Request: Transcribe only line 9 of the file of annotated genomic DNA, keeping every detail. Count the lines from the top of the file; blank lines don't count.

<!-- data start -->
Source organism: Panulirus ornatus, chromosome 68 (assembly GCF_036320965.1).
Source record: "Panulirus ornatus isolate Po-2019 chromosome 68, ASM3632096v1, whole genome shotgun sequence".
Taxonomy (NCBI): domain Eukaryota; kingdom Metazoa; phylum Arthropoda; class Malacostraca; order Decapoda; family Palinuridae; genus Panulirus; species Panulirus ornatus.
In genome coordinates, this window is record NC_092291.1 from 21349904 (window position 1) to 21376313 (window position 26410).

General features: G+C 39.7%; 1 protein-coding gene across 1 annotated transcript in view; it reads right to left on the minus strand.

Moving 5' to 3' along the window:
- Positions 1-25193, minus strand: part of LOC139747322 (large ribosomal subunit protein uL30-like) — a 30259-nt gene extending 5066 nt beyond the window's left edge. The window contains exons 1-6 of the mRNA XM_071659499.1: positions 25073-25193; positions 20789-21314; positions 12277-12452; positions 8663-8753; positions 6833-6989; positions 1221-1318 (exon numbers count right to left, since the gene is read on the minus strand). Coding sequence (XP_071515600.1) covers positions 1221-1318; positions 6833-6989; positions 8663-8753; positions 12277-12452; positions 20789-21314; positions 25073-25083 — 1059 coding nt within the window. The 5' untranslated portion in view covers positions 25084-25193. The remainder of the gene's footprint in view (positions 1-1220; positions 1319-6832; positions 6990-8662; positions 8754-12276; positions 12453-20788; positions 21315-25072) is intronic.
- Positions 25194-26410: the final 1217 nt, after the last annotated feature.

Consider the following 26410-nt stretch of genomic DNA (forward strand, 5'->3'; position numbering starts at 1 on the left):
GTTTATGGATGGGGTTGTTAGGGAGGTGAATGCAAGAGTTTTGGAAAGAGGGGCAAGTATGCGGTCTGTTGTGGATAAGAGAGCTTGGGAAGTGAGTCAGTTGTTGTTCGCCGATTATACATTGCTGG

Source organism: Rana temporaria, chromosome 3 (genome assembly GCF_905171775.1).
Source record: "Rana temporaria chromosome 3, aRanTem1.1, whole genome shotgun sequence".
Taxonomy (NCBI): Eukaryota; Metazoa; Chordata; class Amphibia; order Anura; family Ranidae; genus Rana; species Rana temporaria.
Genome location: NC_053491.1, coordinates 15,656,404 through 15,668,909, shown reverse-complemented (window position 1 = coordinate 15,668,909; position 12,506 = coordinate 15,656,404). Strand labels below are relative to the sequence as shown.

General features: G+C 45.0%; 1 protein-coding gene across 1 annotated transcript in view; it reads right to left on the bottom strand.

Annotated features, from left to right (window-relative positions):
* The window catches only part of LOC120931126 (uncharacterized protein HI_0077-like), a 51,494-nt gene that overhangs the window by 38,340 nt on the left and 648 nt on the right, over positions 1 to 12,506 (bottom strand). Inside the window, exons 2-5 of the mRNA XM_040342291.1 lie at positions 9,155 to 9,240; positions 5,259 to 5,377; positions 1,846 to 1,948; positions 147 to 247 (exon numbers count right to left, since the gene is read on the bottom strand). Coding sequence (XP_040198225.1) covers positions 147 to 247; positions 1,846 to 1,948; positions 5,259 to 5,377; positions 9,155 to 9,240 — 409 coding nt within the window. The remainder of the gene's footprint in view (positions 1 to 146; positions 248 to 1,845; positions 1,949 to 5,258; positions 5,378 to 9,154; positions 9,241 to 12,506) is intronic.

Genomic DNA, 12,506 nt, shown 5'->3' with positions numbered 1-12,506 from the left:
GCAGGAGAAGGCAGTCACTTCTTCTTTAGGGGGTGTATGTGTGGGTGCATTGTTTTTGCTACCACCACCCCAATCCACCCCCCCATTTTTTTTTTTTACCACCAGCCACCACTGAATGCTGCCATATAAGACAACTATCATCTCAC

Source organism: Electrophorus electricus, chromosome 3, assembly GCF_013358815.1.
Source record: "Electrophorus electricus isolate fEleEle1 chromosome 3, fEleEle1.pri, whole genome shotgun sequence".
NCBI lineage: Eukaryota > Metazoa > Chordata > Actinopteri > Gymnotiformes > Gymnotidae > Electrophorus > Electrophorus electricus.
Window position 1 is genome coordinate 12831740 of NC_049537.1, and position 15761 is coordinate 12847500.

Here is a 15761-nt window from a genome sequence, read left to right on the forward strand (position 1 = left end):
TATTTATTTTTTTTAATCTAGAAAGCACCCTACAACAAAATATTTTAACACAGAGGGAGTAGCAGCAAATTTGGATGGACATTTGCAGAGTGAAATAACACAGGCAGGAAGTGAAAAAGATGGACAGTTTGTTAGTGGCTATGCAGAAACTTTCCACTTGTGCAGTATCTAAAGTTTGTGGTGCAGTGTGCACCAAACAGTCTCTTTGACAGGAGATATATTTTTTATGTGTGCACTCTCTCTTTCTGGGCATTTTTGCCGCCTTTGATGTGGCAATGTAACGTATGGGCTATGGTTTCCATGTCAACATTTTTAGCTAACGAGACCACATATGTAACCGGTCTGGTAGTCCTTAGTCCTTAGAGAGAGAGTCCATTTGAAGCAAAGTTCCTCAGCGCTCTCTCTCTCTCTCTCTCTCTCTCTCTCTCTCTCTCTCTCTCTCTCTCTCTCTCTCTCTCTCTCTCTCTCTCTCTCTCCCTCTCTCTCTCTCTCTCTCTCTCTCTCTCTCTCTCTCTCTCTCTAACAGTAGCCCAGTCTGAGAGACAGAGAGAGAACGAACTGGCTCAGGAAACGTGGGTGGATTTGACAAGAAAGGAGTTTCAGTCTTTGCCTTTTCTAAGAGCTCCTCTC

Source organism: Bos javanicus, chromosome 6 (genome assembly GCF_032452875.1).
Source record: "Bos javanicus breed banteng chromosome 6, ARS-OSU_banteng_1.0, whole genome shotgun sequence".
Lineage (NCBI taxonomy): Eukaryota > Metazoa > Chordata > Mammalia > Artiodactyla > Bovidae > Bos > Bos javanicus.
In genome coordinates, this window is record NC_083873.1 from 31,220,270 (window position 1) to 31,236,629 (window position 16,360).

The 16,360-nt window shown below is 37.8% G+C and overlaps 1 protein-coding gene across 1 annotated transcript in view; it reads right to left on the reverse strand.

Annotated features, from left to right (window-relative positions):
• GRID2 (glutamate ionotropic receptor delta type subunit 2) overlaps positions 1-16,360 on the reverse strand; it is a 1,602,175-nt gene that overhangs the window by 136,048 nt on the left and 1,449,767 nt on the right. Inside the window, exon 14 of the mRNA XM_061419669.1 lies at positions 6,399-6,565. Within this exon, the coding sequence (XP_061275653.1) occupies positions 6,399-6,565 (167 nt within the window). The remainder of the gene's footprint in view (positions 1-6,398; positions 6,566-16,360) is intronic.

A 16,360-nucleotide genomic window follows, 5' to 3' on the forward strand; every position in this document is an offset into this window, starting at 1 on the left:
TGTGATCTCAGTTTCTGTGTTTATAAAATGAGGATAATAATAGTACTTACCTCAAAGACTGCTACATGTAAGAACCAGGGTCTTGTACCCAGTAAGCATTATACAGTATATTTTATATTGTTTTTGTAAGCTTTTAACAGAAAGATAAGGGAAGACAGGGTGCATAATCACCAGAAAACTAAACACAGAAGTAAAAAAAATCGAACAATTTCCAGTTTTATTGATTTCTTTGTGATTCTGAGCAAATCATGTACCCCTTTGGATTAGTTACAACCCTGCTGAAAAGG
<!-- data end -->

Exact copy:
Consider the following 26410-nt stretch of genomic DNA (forward strand, 5'->3'; position numbering starts at 1 on the left):